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Poem by Thomas Gent
A Sketch from Life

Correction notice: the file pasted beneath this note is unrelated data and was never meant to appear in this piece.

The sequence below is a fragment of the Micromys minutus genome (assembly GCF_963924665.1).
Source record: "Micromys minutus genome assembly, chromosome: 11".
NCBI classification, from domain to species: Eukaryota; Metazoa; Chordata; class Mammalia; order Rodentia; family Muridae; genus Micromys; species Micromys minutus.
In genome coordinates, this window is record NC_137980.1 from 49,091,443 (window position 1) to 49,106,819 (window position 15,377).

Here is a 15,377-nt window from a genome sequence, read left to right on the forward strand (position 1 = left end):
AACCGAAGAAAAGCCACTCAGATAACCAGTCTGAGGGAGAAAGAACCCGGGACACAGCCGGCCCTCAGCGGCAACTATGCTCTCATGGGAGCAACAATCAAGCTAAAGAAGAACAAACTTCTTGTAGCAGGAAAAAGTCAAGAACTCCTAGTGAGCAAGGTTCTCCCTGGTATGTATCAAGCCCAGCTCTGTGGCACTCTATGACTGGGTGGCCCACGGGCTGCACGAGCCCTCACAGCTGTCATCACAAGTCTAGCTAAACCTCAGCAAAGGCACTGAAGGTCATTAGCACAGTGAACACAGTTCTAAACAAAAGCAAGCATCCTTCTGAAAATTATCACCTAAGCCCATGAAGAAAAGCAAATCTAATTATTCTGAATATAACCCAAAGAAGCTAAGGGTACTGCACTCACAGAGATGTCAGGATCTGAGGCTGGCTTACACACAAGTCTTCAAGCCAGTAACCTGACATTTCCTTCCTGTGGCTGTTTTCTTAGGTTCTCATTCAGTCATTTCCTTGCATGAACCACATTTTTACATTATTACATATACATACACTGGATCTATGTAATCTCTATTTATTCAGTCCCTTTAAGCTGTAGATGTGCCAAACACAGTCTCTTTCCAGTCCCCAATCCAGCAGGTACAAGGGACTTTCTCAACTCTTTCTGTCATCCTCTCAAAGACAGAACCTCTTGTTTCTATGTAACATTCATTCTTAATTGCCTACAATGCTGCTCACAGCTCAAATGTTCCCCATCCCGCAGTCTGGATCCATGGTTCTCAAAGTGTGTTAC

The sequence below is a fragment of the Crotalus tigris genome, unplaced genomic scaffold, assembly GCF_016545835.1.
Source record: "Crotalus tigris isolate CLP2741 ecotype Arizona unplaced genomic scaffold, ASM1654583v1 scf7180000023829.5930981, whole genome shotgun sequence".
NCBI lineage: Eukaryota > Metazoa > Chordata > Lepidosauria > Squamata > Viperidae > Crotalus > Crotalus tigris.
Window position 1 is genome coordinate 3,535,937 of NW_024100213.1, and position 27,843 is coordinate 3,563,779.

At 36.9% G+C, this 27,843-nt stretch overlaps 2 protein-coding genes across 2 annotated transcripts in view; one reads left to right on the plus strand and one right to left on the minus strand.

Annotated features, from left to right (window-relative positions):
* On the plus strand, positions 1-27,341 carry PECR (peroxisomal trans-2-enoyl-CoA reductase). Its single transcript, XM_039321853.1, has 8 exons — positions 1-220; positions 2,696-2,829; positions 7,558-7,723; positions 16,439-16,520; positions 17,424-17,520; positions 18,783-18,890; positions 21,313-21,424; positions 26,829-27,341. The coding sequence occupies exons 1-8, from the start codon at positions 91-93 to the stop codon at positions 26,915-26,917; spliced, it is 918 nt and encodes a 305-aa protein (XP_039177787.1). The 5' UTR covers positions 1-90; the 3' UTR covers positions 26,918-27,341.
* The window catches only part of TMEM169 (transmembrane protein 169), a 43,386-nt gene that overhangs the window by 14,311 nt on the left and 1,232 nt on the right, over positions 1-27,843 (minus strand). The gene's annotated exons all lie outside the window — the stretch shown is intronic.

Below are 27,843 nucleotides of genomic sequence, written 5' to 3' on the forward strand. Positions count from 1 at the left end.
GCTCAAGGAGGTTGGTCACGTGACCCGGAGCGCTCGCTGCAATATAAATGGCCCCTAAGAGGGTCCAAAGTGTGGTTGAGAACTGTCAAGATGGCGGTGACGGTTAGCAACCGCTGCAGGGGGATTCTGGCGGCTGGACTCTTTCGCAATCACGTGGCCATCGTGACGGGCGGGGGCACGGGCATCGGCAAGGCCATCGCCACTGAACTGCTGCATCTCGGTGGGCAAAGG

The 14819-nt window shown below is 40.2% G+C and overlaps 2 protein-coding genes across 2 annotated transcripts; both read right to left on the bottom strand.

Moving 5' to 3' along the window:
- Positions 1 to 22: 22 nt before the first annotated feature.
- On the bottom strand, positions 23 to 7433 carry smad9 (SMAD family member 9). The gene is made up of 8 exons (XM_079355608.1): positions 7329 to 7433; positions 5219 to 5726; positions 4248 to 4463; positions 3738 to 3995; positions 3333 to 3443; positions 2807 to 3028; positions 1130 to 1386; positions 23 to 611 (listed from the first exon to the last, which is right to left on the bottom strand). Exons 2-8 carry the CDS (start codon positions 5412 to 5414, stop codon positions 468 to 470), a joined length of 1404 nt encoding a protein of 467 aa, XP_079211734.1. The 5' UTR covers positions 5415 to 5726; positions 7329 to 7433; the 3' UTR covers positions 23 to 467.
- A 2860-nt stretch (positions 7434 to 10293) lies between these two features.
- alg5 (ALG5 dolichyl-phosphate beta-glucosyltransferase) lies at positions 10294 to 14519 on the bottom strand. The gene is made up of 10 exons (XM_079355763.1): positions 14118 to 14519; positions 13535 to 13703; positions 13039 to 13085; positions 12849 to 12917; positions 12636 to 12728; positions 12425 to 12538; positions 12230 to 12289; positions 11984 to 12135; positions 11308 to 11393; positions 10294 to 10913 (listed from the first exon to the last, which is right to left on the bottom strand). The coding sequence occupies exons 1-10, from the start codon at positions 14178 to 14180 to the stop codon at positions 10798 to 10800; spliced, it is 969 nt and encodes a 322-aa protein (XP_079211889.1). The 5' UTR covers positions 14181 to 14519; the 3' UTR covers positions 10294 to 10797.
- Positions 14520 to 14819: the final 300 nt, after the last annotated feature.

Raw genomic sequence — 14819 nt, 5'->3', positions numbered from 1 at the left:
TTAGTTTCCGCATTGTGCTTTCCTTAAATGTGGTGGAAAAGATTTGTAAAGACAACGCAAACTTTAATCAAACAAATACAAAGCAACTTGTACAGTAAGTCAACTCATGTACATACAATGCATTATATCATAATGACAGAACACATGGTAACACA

She sat in beauty, like some form of nymph Or naiad, on the mossy, purpled bank Of her wild woodland stream, that at her feet Linger'd, and play'd, and dimpled, as in love. Or like those shapes that on the western clouds Spread gold-dropp'd plumes, and sing to harps of pearl, And teach the evening winds their melody: How shall I tell her beauty?-for the eye, Fix'd on the sun, is blinded by its beam. One glance, and then no more, upon that brow Brighter than marble shining through those curls, Richer than hyacinths when they wave their bells In the low breathing of the twilight wind.- One glance upon that lip, beside whose hue The morning rose would sicken and grow pale, 'Till it was waked again by the soft breath That steals in music from those lips of love. Wert thou a statue I could pine for thee, But in thy living beauty there is awe; The sacredness of modesty enshrines The ruby lip, bright brow, and beaming eye;- I dare but worship what I must not love.
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